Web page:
The Saint

Is Halloween becoming too spooky?

Photo by Karolina Grabowska on

Article by Kara Wheeler, Reporter

Films and media, whether for good or bad, have an effect on culture. This idea is especially true of movies that are centered around Halloween. 

The 2016 clown sightings phenomena began shortly after the movie adaptation of Stephen King’s horror novel, “It” debuted. Those who participated dressed up as clowns, stood still, unphased and at a distance, and stared at strangers. A handful of times, the clowns physically attacked random passersby. 

The thrill of fear drove thousands of people to partake in the trend, for no other reason than instilling sheer terror.

You have probably noticed that Halloween decorations have changed since you were a kid, turning awfully grim and especially vivid in the past couple of years. Society has transitioned from whimsical bed sheet ghosts to realistic, gory decorations showcasing figures hung from trees or life-sized dead bodies laying with their brains out on the front lawn. 

Children suffer most from an obsession with and a normalization of death and evil, shown through society’s attitude, decorations, and movies. 

For a child, Halloween is a peak time of excitement. When Halloween is centered around costumes that allow for playing make-believe and being with friends, it is a safe holiday for children and their developing psyche. When a hyper-focus on death and evil takes precedence, major psychological consequences may result.

In its proper form, Halloween allows children to understand the difference between reality and fantasy. The problem arises when the line between fantasy and reality is blurred; when children are bombarded with images of real life horrors – death, decay and evil – repeatedly.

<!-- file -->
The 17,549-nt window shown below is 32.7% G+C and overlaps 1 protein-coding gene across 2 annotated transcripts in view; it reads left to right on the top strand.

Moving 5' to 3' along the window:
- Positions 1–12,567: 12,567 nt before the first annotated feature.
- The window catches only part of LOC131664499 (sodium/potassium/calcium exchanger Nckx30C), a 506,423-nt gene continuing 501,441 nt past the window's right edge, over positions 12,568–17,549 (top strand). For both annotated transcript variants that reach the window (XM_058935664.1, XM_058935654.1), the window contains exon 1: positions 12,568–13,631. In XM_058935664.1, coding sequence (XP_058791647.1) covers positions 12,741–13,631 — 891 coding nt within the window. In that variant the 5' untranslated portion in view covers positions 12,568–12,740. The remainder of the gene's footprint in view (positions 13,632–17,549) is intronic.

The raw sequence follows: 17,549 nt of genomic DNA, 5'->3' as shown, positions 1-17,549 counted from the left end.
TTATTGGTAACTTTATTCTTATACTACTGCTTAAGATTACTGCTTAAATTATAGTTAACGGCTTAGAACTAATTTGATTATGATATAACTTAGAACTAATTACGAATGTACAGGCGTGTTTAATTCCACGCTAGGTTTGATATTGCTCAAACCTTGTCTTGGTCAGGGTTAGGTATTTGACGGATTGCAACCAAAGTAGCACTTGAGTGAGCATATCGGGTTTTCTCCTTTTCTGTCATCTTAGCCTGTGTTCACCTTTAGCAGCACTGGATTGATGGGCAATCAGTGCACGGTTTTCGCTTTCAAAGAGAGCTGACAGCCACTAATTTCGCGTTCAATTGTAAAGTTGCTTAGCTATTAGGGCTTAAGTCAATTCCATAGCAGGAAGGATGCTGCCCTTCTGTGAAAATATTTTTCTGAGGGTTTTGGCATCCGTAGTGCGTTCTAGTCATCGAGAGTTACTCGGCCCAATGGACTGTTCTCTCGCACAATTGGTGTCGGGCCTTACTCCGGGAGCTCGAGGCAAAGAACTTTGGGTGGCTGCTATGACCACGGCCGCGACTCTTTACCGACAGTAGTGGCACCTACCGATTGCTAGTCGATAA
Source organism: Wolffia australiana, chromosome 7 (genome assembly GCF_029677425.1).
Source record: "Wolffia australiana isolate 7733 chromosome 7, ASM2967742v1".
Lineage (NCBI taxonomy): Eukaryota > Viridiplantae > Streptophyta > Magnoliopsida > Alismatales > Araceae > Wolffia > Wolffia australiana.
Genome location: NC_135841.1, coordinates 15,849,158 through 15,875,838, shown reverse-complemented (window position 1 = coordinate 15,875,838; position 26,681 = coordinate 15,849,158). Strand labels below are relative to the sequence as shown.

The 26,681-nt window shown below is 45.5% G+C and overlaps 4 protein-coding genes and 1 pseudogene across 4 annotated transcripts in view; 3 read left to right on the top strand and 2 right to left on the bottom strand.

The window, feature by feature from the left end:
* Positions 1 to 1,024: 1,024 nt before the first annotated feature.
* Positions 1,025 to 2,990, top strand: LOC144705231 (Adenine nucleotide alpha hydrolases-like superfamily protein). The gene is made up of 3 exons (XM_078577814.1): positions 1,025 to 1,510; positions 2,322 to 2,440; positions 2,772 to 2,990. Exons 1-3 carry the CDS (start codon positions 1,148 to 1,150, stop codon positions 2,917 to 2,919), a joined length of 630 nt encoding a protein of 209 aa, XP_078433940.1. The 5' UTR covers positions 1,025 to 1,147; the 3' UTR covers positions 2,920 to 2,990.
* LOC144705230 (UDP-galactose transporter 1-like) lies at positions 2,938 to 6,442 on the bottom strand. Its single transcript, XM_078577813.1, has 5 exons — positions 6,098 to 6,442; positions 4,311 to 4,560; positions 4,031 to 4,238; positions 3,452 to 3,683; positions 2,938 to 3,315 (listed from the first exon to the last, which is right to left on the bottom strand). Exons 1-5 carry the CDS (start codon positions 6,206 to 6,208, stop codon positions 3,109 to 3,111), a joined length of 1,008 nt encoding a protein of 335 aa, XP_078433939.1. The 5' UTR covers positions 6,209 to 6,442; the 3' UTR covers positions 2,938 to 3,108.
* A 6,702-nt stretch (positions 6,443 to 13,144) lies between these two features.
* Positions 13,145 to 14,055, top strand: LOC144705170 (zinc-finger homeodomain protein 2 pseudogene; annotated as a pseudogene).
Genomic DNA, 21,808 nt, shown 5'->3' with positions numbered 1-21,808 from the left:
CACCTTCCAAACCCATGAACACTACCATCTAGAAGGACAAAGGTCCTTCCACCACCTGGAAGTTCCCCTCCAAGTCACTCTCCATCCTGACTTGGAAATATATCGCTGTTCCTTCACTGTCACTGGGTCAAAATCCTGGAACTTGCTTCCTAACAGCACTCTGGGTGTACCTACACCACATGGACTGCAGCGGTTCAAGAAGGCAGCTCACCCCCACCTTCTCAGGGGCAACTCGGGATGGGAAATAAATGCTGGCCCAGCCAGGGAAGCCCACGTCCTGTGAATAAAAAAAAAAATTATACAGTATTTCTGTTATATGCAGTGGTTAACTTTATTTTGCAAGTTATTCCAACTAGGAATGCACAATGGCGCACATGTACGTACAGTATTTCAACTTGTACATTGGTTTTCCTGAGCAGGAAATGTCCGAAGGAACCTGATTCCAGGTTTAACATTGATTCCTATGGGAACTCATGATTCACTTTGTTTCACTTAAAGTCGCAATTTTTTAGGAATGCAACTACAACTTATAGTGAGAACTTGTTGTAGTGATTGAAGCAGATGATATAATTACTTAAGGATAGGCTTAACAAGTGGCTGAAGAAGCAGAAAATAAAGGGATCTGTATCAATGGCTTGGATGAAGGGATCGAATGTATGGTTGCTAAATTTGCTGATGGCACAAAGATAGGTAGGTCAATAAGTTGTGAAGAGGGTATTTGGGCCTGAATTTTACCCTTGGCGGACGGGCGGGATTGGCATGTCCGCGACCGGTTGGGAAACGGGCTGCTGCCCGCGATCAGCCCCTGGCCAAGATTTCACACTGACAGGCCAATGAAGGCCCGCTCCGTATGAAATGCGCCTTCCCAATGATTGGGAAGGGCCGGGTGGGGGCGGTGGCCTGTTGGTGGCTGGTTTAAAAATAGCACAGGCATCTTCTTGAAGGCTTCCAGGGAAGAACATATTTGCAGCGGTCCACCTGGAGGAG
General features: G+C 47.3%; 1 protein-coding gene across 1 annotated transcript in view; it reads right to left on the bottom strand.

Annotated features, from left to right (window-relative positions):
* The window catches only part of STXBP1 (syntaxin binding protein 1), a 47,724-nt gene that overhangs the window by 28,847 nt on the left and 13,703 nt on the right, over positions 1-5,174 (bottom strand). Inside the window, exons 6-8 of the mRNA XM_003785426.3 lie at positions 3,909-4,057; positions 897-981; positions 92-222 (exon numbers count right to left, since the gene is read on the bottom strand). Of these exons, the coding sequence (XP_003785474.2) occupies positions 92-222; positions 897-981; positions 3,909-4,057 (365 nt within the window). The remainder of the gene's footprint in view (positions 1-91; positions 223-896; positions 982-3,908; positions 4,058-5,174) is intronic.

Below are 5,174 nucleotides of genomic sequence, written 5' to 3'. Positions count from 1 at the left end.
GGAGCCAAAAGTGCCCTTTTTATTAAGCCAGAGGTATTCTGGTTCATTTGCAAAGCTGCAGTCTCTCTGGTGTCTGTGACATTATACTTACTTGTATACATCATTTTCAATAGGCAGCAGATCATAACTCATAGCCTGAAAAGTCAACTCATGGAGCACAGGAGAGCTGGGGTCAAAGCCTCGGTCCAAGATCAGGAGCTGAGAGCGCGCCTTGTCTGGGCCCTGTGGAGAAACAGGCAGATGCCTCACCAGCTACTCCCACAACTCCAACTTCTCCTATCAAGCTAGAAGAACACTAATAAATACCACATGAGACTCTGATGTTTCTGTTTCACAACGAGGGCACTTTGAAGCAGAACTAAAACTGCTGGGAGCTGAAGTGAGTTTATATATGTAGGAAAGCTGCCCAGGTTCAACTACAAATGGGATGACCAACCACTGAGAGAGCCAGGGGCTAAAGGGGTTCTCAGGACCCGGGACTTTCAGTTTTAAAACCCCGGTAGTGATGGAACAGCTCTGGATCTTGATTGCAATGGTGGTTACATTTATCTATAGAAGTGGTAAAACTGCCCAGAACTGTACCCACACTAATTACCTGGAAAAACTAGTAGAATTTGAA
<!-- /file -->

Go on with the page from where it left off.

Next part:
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For there to be no long-lasting effects through an encounter with fear, a child has to know that they are safe, according to Jacqueline Wooley, chair of the Department of Psychology at the University of Texas in Austin. Children will encounter fear at some points during their development as a young child, leaving no reason for Halloween to purposefully bombard them with more fear than they already naturally experience. 

This Halloween, pay attention to the type of material promoted in horror movies and the kinds of decorations you see in family neighborhoods. Sure, the movies are for adult’s enjoyment and the decorations are “cute,” but a widespread desensitization can have widespread repercussions. The holiday’s increased sensationalism of gore and evil means that the youngest population suffers for the thrill of the adult.

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